Eroica is an example of the Polish School, films made in the 1950s concerning World War II. It’s in two parts, originally meant to be three but the director, Andrzej Munk, was dissatisfied with the final section, and tells two stories of heroism. ‘Eroica’ is Italian for ‘heroic’ and, in the context of the film, refers to Beethoven’s third symphony; a brief extract from which is heard at the start of the film. I don’t think the musical reference is particularly important, but the film is clearly about heroism.
The first section is a funny tale of a chancer, Gorkiewicz, who we see at the start fleeing from being conscripted into the Polish Resistance; an entirely unheroic action. He blags his way back to Warsaw only to find his wife apparently ‘shacked up’ with a Hungarian officer. Gorkiewicz takes this philosophically and becomes embroiled in helping the Resistance anyway. The humour rises from Gorkiewicz’s behaviour as he finds himself in a number of precarious situations. At one point, whilst he’s boozing sitting on a river bank, a German tank fires a volley, making him jump, before moving on its way. The laughter of the German soldiers can be heard; the film humanises the conflict with humour.
The second part is sombre and is set in a POW camp. It portrays the relationships of men who’ve been incarcerated for the whole of the war and how they pin their faith on the one of their number who managed to escape.
The third part may have balanced the narrative of the film more; just two, basically unconnected, tales are little more than two short films, one after the other. The second film only tangentially deals with heroism. However, it is still an essential to see film if only because of the humour of the first part and some brilliant mise en scene: devastated settings form the backdrop to a number of the scenes. Munk’s career was curtailed by an early death, which was a loss to Polish, and World, cinema.
Like Knife in the Water Jerzy Kawalerowicz’s (he directed and co-wrote) Night Train emphasises the claustrophobic setting by utilising the space close to the camera through deep focus cinematography and, much in the same way 3D works, having characters appear in the frame, from the side, closer than you’d expect given the scene’s composition. That, and great black and white cinematography by Jan Laskowski, means I’m already likely to enjoy the film. However, Night Train also has a tense Hitchcockian narrative and an unhinged climactic chase through a graveyard (yes, most of the film is set on a train), making it an essential one to watch.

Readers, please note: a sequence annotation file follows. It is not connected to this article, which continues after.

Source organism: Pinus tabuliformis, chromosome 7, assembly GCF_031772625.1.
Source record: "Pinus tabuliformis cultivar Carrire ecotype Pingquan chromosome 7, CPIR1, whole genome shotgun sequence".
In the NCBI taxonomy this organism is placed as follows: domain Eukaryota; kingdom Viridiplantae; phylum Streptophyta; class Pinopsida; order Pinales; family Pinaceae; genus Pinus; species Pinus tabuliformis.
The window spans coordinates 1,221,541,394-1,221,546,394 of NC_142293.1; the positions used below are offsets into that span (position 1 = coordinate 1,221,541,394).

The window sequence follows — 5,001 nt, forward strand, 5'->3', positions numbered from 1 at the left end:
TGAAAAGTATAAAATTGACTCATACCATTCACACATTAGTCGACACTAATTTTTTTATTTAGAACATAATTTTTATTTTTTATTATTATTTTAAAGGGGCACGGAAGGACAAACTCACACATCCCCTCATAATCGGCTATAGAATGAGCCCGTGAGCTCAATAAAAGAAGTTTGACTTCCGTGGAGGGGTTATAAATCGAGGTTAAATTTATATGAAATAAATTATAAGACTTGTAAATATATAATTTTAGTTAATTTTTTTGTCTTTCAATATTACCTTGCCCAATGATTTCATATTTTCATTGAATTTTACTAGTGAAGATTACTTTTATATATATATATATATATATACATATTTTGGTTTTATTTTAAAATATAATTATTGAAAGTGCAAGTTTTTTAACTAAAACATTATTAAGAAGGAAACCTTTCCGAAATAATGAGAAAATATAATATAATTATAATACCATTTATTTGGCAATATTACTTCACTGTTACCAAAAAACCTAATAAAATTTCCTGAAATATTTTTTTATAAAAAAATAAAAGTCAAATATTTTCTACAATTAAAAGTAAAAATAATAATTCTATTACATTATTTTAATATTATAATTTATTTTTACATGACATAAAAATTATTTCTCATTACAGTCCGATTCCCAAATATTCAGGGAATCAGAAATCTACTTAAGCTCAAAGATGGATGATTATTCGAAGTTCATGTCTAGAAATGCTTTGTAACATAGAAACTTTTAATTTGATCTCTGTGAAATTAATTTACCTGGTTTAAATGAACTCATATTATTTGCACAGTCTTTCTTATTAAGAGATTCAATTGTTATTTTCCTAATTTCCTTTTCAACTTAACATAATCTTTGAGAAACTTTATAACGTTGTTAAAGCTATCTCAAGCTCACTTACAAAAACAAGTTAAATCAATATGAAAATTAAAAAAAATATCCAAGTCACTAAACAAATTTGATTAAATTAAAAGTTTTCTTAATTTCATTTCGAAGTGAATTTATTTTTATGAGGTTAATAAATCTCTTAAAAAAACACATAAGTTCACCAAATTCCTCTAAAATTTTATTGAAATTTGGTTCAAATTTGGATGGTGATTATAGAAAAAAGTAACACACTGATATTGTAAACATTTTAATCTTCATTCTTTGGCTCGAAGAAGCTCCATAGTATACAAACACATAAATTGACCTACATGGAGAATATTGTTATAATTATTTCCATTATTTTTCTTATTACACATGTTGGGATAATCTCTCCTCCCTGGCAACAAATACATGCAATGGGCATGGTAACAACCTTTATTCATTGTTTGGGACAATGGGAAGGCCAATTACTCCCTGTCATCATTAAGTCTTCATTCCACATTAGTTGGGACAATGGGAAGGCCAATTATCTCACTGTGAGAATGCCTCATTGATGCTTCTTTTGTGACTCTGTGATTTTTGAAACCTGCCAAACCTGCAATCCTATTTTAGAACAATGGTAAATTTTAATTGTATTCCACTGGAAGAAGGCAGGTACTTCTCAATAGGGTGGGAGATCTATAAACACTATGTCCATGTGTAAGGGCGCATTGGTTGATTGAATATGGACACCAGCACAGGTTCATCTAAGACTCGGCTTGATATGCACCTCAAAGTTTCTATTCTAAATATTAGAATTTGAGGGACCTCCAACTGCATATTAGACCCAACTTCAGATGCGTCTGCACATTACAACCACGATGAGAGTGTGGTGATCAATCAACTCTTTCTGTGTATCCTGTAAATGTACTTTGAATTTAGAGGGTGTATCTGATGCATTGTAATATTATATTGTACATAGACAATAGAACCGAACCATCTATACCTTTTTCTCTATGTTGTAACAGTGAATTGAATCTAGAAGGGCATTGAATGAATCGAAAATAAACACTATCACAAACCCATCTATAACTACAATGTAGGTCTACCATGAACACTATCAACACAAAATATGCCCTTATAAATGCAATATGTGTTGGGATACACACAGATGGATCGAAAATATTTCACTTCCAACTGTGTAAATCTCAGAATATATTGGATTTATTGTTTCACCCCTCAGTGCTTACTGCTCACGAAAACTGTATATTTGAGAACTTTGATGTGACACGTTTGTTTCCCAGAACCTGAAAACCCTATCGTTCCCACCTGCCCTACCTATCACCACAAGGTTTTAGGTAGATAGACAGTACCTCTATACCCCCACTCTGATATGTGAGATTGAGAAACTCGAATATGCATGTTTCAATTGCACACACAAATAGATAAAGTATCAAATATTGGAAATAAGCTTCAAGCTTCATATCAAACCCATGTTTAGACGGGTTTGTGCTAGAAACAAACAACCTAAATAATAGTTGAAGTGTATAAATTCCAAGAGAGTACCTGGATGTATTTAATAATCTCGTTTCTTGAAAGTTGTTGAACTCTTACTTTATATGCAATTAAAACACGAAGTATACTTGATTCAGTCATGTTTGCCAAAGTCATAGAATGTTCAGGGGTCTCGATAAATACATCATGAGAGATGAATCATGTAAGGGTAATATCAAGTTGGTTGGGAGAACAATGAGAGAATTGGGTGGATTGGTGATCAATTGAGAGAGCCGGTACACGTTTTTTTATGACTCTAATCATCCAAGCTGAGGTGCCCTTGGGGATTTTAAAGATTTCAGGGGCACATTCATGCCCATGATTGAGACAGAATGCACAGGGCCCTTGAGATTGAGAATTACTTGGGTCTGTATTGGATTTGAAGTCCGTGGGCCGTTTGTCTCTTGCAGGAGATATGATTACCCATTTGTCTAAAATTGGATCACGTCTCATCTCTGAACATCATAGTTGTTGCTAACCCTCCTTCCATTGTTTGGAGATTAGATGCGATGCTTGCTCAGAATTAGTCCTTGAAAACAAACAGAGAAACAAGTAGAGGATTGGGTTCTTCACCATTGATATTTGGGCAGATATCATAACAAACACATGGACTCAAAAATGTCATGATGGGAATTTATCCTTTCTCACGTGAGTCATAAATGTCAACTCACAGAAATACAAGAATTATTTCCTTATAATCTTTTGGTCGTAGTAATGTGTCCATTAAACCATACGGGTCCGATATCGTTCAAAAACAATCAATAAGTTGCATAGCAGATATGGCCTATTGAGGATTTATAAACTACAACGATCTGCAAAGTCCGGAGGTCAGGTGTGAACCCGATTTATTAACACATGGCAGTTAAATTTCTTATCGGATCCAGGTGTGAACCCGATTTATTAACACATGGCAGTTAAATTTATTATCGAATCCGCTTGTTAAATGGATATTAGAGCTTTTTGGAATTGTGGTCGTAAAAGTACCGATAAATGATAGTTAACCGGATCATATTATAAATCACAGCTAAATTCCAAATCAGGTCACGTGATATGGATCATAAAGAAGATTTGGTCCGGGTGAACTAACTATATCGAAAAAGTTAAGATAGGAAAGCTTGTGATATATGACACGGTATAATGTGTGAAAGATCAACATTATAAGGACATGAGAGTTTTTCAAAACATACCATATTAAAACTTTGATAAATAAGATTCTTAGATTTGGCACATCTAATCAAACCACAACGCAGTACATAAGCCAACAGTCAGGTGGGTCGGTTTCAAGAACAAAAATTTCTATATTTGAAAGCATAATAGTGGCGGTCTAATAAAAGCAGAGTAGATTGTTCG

The promise ‘Polish Spring’ of 1956, when Gomulka’s government looked like it might break free of (the recently diseased) Stalin, had evaporated by 1959 and the petty voyeurism, and mob mentality of many passengers, who consist of what I take to be a cross section of Polish society, give the film a cynical edge that might reflect political disappointment.
Night Train is a film that grips immediately with the distinctive angle (see below), used for the credit sequence, which reminds me of Harry Lime’s speech, in The Third Man (UK, 1949), of how people look like ants from high above.
The protagonist, Jerzy, is played Leon Niemczyk who also appeared in Knife in the Water; Niemczyk is a powerful lead whose morally ambiguous character is in keeping with the cynicism of the film. Zbigniew Cybulski, who starred in the Polish classic Ashes and Diamonds (1958), plays, typically, a rebellious young man, Staszek, infatuated with Lucyna Winnicka’s Marta (see below); but she’s more interested in Jerzy.